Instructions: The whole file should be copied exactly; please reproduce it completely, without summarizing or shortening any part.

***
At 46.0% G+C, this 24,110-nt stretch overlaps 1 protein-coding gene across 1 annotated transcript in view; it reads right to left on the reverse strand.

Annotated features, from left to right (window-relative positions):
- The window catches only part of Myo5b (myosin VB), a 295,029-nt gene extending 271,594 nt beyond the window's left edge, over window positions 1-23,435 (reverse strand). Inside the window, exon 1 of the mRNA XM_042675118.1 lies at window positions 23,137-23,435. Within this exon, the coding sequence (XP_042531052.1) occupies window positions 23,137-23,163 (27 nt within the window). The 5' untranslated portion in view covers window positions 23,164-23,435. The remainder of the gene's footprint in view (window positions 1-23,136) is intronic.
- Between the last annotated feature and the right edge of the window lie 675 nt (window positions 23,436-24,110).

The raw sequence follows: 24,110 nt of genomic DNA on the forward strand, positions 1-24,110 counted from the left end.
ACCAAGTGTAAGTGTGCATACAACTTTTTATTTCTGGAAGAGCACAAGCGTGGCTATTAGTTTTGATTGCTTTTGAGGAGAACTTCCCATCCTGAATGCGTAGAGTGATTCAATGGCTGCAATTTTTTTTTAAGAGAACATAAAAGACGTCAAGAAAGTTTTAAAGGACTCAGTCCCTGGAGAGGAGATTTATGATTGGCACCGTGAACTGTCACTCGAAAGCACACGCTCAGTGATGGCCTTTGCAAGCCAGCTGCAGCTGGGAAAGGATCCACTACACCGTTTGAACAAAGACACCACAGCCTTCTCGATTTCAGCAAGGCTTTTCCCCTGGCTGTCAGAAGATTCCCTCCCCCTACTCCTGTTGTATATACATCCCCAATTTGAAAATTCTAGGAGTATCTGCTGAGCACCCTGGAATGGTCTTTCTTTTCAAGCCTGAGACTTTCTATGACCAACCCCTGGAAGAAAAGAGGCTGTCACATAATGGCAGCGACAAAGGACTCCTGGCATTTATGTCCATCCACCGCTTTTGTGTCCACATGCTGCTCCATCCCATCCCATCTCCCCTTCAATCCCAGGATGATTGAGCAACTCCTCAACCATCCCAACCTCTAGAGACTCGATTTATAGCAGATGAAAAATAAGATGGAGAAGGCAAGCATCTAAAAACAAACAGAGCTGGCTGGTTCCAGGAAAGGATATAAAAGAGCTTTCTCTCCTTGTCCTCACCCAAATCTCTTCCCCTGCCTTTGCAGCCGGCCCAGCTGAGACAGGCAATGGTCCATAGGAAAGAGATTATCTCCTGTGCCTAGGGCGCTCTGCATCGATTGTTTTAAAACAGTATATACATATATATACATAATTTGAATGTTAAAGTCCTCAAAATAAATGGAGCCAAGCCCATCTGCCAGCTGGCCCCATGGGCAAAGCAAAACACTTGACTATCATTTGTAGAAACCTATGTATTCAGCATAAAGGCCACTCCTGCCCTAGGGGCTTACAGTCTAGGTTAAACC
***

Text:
At 46.0% G+C, this 24,110-nt stretch overlaps 1 protein-coding gene across 1 annotated transcript in view; it reads right to left on the reverse strand.

Annotated features, from left to right (window-relative positions):
- The window catches only part of Myo5b (myosin VB), a 295,029-nt gene extending 271,594 nt beyond the window's left edge, over window positions 1-23,435 (reverse strand). Inside the window, exon 1 of the mRNA XM_042675118.1 lies at window positions 23,137-23,435. Within this exon, the coding sequence (XP_042531052.1) occupies window positions 23,137-23,163 (27 nt within the window). The 5' untranslated portion in view covers window positions 23,164-23,435. The remainder of the gene's footprint in view (window positions 1-23,136) is intronic.
- Between the last annotated feature and the right edge of the window lie 675 nt (window positions 23,436-24,110).

The raw sequence follows: 24,110 nt of genomic DNA on the forward strand, positions 1-24,110 counted from the left end.
ACCAAGTGTAAGTGTGCATACAACTTTTTATTTCTGGAAGAGCACAAGCGTGGCTATTAGTTTTGATTGCTTTTGAGGAGAACTTCCCATCCTGAATGCGTAGAGTGATTCAATGGCTGCAATTTTTTTTTAAGAGAACATAAAAGACGTCAAGAAAGTTTTAAAGGACTCAGTCCCTGGAGAGGAGATTTATGATTGGCACCGTGAACTGTCACTCGAAAGCACACGCTCAGTGATGGCCTTTGCAAGCCAGCTGCAGCTGGGAAAGGATCCACTACACCGTTTGAACAAAGACACCACAGCCTTCTCGATTTCAGCAAGGCTTTTCCCCTGGCTGTCAGAAGATTCCCTCCCCCTACTCCTGTTGTATATACATCCCCAATTTGAAAATTCTAGGAGTATCTGCTGAGCACCCTGGAATGGTCTTTCTTTTCAAGCCTGAGACTTTCTATGACCAACCCCTGGAAGAAAAGAGGCTGTCACATAATGGCAGCGACAAAGGACTCCTGGCATTTATGTCCATCCACCGCTTTTGTGTCCACATGCTGCTCCATCCCATCCCATCTCCCCTTCAATCCCAGGATGATTGAGCAACTCCTCAACCATCCCAACCTCTAGAGACTCGATTTATAGCAGATGAAAAATAAGATGGAGAAGGCAAGCATCTAAAAACAAACAGAGCTGGCTGGTTCCAGGAAAGGATATAAAAGAGCTTTCTCTCCTTGTCCTCACCCAAATCTCTTCCCCTGCCTTTGCAGCCGGCCCAGCTGAGACAGGCAATGGTCCATAGGAAAGAGATTATCTCCTGTGCCTAGGGCGCTCTGCATCGATTGTTTTAAAACAGTATATACATATATATACATAATTTGAATGTTAAAGTCCTCAAAATAAATGGAGCCAAGCCCATCTGCCAGCTGGCCCCATGGGCAAAGCAAAACACTTGACTATCATTTGTAGAAACCTATGTATTCAGCATAAAGGCCACTCCTGCCCTAGGGGCTTACAGTCTAGGTTAAACC